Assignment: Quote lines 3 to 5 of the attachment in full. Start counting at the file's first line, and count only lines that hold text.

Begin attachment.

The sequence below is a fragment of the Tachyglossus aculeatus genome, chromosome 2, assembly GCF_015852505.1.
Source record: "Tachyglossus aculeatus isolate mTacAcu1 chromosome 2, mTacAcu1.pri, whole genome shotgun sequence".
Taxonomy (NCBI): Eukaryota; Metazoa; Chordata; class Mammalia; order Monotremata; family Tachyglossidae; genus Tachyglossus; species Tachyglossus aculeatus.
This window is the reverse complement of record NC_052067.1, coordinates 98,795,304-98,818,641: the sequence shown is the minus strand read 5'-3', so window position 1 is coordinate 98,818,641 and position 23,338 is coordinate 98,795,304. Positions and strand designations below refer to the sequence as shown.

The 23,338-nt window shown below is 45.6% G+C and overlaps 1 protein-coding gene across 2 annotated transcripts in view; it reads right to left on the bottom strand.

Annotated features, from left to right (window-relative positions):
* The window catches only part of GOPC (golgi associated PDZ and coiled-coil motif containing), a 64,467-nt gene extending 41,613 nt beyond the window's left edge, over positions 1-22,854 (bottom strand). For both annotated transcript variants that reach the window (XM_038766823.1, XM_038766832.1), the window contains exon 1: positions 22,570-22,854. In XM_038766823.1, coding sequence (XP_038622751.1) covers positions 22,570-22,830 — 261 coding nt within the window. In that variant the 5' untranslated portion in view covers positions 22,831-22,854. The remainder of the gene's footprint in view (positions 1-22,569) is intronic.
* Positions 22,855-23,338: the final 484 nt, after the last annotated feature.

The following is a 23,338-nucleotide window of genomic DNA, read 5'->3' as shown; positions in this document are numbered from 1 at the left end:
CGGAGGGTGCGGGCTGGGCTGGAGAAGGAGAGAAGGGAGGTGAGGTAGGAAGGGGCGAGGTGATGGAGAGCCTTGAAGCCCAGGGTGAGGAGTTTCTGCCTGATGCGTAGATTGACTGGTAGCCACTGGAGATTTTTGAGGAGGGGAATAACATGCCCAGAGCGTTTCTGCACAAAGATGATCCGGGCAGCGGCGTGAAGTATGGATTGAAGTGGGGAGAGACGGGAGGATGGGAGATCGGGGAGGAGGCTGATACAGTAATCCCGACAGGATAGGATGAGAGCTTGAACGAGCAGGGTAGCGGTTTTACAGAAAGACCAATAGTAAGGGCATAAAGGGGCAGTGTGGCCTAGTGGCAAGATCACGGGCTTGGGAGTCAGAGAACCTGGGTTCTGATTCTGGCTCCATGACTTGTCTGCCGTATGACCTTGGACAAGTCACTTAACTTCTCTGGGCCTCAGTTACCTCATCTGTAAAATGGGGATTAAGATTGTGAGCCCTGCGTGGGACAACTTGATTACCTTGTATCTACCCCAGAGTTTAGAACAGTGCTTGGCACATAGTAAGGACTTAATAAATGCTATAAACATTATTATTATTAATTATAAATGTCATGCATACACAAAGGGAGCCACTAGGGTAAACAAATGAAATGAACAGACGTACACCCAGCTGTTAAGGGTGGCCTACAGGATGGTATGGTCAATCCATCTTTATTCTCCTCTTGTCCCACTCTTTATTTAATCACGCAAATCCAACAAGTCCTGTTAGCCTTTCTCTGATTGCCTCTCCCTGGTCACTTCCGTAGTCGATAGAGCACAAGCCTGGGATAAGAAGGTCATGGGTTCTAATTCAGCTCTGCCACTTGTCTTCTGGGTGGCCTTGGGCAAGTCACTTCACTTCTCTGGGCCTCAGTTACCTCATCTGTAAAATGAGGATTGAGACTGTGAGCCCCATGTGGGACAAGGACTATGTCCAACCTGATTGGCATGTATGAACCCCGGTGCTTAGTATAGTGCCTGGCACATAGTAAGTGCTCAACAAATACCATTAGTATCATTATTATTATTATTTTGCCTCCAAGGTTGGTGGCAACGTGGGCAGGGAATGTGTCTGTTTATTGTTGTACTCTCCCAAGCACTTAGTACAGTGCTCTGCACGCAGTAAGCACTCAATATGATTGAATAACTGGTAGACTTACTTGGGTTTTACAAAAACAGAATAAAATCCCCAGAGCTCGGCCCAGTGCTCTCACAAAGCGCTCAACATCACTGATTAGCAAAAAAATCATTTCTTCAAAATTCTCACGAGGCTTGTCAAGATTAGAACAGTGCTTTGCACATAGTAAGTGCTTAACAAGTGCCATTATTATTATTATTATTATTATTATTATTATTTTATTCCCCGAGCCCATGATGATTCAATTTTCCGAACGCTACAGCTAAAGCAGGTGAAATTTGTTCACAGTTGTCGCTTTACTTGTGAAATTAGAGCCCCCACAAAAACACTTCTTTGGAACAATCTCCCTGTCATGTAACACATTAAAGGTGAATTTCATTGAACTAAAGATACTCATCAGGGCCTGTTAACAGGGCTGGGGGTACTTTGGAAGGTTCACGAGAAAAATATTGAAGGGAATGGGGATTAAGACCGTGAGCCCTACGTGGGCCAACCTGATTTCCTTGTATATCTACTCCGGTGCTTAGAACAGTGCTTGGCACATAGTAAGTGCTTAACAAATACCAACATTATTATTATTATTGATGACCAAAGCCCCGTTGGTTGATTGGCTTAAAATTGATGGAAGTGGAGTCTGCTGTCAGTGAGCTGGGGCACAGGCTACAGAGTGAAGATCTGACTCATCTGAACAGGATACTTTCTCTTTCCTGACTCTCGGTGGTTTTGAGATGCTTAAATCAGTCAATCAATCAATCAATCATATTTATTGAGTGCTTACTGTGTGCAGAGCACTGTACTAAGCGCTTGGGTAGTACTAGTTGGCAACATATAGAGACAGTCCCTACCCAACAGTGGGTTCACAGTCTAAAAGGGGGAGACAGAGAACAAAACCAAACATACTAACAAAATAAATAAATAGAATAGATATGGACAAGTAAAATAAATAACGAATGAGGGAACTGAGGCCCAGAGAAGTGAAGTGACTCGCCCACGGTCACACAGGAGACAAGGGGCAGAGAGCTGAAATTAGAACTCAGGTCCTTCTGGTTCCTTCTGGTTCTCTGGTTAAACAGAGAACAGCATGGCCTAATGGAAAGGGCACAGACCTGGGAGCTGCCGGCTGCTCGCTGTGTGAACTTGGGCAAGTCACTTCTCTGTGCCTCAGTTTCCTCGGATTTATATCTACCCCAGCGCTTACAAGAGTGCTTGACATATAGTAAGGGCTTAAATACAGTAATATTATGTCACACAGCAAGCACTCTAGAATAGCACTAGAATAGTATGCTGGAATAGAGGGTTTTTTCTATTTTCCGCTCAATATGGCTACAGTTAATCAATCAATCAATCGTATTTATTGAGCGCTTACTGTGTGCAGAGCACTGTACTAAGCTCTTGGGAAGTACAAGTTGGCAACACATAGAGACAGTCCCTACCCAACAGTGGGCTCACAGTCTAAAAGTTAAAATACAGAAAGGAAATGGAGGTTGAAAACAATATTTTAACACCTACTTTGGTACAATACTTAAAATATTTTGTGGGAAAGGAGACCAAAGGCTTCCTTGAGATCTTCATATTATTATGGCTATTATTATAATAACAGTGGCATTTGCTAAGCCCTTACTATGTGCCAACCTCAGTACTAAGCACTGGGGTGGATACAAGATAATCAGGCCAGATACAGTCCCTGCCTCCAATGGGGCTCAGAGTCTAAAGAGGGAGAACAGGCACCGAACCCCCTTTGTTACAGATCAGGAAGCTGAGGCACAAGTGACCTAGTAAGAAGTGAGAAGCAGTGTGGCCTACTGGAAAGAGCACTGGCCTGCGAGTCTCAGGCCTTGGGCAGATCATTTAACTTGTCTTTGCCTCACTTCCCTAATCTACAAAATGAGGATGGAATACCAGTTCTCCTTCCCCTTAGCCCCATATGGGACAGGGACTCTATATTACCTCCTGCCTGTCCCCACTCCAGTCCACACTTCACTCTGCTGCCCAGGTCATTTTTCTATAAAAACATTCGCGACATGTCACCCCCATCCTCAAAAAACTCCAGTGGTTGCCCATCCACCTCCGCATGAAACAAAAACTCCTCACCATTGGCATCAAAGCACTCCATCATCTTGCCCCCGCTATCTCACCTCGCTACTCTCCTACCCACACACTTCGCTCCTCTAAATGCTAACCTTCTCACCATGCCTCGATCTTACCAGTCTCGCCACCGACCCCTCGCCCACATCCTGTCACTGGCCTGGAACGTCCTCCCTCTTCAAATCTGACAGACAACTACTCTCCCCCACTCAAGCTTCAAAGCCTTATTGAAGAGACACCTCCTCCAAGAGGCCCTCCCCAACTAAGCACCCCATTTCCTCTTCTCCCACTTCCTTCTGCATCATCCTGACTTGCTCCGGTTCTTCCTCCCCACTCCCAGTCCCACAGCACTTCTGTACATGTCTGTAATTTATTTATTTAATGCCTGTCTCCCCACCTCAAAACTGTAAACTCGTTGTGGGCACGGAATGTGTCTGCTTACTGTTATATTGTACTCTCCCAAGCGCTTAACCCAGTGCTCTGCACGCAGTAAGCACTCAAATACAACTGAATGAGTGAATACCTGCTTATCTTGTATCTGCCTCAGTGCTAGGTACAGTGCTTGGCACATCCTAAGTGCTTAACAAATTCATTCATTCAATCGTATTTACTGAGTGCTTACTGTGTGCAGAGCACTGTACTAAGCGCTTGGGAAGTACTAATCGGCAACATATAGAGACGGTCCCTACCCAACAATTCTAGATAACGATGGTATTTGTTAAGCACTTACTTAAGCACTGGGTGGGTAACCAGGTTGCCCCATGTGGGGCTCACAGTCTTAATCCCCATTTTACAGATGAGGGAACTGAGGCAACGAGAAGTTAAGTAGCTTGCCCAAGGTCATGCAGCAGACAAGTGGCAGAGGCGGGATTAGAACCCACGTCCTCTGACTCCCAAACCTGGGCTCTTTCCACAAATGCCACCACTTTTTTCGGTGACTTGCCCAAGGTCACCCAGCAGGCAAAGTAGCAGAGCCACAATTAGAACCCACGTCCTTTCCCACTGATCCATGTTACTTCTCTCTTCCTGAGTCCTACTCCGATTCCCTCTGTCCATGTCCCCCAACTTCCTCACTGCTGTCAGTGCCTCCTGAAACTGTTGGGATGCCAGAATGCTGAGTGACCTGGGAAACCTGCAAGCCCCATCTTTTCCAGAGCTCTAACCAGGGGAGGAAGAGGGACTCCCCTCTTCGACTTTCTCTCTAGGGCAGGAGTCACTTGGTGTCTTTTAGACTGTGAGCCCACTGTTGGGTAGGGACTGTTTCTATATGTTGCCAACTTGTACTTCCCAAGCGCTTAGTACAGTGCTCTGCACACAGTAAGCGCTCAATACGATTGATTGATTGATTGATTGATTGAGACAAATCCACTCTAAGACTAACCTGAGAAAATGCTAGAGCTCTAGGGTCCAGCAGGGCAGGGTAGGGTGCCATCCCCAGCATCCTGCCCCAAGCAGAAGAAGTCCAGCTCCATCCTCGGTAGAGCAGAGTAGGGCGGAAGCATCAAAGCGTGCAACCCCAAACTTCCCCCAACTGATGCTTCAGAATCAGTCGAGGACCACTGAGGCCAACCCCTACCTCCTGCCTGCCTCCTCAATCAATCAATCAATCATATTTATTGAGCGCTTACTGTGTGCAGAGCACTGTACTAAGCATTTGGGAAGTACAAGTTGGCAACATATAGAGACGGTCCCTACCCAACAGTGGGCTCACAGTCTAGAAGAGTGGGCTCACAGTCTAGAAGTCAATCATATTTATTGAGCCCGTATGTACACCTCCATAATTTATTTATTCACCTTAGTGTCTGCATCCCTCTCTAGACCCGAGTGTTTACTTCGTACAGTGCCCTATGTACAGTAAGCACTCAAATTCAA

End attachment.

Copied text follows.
Taxonomy (NCBI): Eukaryota; Metazoa; Chordata; class Mammalia; order Monotremata; family Tachyglossidae; genus Tachyglossus; species Tachyglossus aculeatus.
This window is the reverse complement of record NC_052067.1, coordinates 98,795,304-98,818,641: the sequence shown is the minus strand read 5'-3', so window position 1 is coordinate 98,818,641 and position 23,338 is coordinate 98,795,304. Positions and strand designations below refer to the sequence as shown.

The 23,338-nt window shown below is 45.6% G+C and overlaps 1 protein-coding gene across 2 annotated transcripts in view; it reads right to left on the bottom strand.